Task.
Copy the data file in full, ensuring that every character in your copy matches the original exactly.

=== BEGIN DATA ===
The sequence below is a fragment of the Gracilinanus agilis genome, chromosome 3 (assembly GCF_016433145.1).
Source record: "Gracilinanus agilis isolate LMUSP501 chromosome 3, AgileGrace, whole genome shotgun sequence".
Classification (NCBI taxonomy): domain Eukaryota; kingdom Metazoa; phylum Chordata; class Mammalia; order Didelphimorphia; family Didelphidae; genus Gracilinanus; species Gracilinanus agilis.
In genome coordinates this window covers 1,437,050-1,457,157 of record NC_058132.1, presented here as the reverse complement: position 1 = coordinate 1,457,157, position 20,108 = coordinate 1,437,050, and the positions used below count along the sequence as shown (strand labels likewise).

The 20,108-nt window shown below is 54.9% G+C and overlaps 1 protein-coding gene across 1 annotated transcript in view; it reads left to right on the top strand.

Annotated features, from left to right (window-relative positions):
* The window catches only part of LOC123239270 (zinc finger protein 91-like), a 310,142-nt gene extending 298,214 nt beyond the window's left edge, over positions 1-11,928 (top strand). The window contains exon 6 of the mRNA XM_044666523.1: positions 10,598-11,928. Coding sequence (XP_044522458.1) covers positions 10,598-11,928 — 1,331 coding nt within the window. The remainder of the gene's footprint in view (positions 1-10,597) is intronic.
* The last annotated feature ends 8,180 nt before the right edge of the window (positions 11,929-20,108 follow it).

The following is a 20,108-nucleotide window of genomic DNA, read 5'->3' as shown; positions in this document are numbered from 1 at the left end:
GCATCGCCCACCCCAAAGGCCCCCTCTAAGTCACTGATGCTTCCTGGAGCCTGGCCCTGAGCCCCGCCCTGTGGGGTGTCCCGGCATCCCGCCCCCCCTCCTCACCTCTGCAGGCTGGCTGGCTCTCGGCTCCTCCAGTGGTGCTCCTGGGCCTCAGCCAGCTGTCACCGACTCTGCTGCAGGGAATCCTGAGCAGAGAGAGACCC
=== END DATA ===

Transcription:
The sequence below is a fragment of the Gracilinanus agilis genome, chromosome 3 (assembly GCF_016433145.1).
Source record: "Gracilinanus agilis isolate LMUSP501 chromosome 3, AgileGrace, whole genome shotgun sequence".
Classification (NCBI taxonomy): domain Eukaryota; kingdom Metazoa; phylum Chordata; class Mammalia; order Didelphimorphia; family Didelphidae; genus Gracilinanus; species Gracilinanus agilis.
In genome coordinates this window covers 1,437,050-1,457,157 of record NC_058132.1, presented here as the reverse complement: position 1 = coordinate 1,457,157, position 20,108 = coordinate 1,437,050, and the positions used below count along the sequence as shown (strand labels likewise).

The 20,108-nt window shown below is 54.9% G+C and overlaps 1 protein-coding gene across 1 annotated transcript in view; it reads left to right on the top strand.

Annotated features, from left to right (window-relative positions):
* The window catches only part of LOC123239270 (zinc finger protein 91-like), a 310,142-nt gene extending 298,214 nt beyond the window's left edge, over positions 1-11,928 (top strand). The window contains exon 6 of the mRNA XM_044666523.1: positions 10,598-11,928. Coding sequence (XP_044522458.1) covers positions 10,598-11,928 — 1,331 coding nt within the window. The remainder of the gene's footprint in view (positions 1-10,597) is intronic.
* The last annotated feature ends 8,180 nt before the right edge of the window (positions 11,929-20,108 follow it).

The following is a 20,108-nucleotide window of genomic DNA, read 5'->3' as shown; positions in this document are numbered from 1 at the left end:
GCATCGCCCACCCCAAAGGCCCCCTCTAAGTCACTGATGCTTCCTGGAGCCTGGCCCTGAGCCCCGCCCTGTGGGGTGTCCCGGCATCCCGCCCCCCCTCCTCACCTCTGCAGGCTGGCTGGCTCTCGGCTCCTCCAGTGGTGCTCCTGGGCCTCAGCCAGCTGTCACCGACTCTGCTGCAGGGAATCCTGAGCAGAGAGAGACCC